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When COVID-19 forced the Overwatch League online, league officials needed a way to connect Asia and North America for the handful of international tournaments scheduled throughout the season. That’s when Kevin Nguyen and Sky Kauweloa, heads of the esports program at the University of Hawaii at Mānoa got the call: the Overwatch League wanted to host its tournament games on campus.

Originally dubbed ‘Project Aloha’, the partnership let the league host major tournaments like the May Melee from their facility on Mānoa island while reducing latency for participating teams. Not only that, but it gave the visiting players a chance to enjoy the scenic hills, pristine beaches and cool weather after dealing with pandemic conditions for more than a year. But more than anything else, the partnership gave students first-hand experience in the esports world. It’s the first program of its kind.

Nguyen, a student with a bachelor’s degree in  Communications and UH Esports Program Assistant, and Kauweloa, head of the UH Esports Academic Task Force and looking for his PhD in Communications and Information Science, said they were ecstatic when they got the call from Activision Blizzard.

Nguyen and Kauweloa are two key figures in the esports community for the University of Hawaii at Mānoa. As avid fans with a large ocean separating themselves from live events, hosting one was a dream scenario.

“We are not central players in global esports. But with Overwatch’s partnership, we have started to question that”, Nguyen stated, “And that’s not to say that we don’t have issues, we still have ping issues here. But the fact that Overwatch was able to come to Hawaii and say ‘90 milliseconds is good for us’? That flipped the script for us.”

Nguyen said this opportunity has made him reexamine what else is possible in the future and that he couldn’t be happier about how their students would be able to say they helped with production for the Overwatch League.

Kauweloa also mentioned how the university has received emails from students in California, Florida, Texas and New York asking about helping with these Overwatch League tournaments. Overwatch League officials like senior manager Adam Mierzejewski and Florida Mayhem manager Jade “Swingchip” Kim gave hour-long lessons and important advice to the students.

That being said, both Nguyen and Kauweloa didn’t sleep much while getting all the logistics sorted, as the pandemic required multiple safety measures.

“Even though we’re vaccinated, we’re keeping really strict with CDC guidelines and making sure everyone can follow,” Nguyen said. “Follow the rules and regulations of not just the Overwatch League, but our university and the state itself. That’s probably the biggest logistical hurdle.”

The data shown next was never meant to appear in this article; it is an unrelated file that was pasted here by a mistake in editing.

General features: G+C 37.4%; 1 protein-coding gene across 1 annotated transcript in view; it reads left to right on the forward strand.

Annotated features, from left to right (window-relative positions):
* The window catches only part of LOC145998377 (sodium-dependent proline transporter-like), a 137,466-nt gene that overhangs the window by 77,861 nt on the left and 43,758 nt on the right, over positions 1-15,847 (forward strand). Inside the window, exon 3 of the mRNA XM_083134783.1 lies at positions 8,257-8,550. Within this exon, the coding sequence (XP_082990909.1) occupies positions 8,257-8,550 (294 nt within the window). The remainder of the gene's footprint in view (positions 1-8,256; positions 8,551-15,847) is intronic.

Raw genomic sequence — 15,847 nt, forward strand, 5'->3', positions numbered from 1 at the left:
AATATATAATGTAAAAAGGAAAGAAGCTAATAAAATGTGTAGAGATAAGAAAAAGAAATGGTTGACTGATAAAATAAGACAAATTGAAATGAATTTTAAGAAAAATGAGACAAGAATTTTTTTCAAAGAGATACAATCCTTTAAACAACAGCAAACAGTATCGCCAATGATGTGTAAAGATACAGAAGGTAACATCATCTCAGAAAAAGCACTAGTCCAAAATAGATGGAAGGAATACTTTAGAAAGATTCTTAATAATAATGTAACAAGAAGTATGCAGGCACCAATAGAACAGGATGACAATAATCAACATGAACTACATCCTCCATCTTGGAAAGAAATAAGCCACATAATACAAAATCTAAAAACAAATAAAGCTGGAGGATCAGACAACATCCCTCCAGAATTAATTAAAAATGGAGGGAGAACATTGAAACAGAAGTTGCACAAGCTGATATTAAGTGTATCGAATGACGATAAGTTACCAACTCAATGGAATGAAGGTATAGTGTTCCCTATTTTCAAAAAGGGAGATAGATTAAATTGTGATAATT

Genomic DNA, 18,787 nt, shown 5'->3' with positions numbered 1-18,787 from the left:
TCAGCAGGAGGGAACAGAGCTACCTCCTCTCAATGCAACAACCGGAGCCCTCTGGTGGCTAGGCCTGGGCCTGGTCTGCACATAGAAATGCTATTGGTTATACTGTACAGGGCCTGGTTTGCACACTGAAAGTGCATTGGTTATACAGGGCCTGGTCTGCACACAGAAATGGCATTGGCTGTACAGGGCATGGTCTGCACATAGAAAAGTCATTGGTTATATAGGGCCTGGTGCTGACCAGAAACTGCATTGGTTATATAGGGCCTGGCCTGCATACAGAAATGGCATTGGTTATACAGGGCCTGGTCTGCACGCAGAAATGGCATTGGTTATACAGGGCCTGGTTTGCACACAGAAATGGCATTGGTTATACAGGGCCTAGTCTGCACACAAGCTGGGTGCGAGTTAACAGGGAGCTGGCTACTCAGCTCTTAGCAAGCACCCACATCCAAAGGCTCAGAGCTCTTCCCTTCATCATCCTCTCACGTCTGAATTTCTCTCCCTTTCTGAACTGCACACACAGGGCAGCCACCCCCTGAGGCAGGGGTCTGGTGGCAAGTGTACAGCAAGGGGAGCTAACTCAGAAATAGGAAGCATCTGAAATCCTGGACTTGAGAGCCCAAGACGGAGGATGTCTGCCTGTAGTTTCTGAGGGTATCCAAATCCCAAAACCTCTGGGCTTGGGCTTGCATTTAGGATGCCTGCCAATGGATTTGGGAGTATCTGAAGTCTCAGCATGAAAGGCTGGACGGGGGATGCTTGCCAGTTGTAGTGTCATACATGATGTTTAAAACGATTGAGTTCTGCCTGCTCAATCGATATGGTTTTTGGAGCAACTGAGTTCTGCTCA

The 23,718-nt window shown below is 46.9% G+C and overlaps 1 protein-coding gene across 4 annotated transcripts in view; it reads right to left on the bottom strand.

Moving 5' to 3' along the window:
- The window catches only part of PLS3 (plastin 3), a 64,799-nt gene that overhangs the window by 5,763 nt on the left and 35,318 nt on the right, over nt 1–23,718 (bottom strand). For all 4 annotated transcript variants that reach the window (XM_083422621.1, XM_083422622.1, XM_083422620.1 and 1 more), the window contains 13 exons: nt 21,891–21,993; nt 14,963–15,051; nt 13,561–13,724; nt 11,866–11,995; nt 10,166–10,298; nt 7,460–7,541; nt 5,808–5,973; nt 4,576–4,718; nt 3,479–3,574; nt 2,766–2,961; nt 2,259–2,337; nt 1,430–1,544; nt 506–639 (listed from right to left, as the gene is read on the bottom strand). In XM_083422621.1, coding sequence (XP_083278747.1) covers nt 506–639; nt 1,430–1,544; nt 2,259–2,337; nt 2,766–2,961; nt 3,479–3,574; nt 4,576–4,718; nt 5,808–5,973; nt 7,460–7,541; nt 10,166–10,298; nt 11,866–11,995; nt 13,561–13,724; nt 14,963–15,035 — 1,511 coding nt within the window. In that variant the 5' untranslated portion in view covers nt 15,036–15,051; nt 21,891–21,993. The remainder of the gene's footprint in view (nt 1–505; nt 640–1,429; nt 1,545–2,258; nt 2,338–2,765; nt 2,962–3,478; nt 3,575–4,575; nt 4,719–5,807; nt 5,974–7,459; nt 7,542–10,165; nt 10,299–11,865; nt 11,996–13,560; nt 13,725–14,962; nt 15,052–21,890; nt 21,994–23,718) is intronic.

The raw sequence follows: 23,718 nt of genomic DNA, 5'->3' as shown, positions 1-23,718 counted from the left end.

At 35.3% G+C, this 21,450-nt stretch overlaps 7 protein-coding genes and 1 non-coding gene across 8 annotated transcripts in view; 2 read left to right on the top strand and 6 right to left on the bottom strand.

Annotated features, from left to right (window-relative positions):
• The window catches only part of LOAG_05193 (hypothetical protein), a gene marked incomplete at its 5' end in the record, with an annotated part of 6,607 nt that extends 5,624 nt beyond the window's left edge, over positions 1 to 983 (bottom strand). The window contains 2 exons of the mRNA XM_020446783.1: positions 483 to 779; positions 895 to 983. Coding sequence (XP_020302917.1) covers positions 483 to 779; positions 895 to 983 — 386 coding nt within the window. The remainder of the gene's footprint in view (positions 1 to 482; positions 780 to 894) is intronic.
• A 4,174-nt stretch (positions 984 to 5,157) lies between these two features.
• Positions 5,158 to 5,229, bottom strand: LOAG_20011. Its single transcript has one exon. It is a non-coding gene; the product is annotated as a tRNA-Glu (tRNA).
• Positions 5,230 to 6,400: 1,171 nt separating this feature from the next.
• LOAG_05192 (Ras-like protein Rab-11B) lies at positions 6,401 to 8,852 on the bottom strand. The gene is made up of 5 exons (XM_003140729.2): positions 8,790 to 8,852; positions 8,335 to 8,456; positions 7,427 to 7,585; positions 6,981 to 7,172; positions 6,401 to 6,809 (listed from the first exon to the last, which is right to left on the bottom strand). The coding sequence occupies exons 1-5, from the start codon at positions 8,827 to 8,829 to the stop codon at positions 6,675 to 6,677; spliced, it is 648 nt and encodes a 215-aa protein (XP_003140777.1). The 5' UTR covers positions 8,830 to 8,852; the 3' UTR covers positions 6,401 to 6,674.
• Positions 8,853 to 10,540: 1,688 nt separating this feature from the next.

Kauweloa also highlighted the cooperation between different departments within the school itself. The partnership required collaboration between the athletics department, the legal department and the ITC department, who were all crucial in making the tournament possible. Kauweloa also confirmed that the university will host all Overwatch League tournament games post-qualifiers.

This feat of connecting a major esports league with a university is promising for the future of the intersection between education and esports, and not just in Hawaii. With event organizers such as the Fiesta Bowl holding an Esports Showdown featuring Rocket League and Warzone tournaments for the first time this year, students have access to bigger opportunities within the industry. As a commissioner of a post-secondary esports league and co-founder of Tespa at Carleton University, James Fitzgerald said these moves make perfect sense.

“The Overwatch League in general is looking at that university demographic; those recent grads, that 16 to 30 demographic,” Fitzgerald explained. “That’s who they want to engage with. It makes sense to get the involvement there from the Activision Blizzard side, but also from the University of Hawaii side. They’re looking at what their audience is, getting people to give back to the community or getting people to join their community.”

Especially within the esports scene, first hand experience means a lot to avid students interested in starting a career within the industry. Fitzgerald stressed that having this event within school grounds and connected to these students’ futures is amazing and should stretch to more campuses in the future.

Still, Nguyen is focused on creating even more opportunities at his university. He said he brought up the concept of bringing more players to Hawaii for the All-Star event, if they could host it. The way he sees it, the players would be rewarded with a trip to beautiful Hawaii and the university can continue to expose more students to esports. In the end, Nguyen said that only helps the community grow stronger.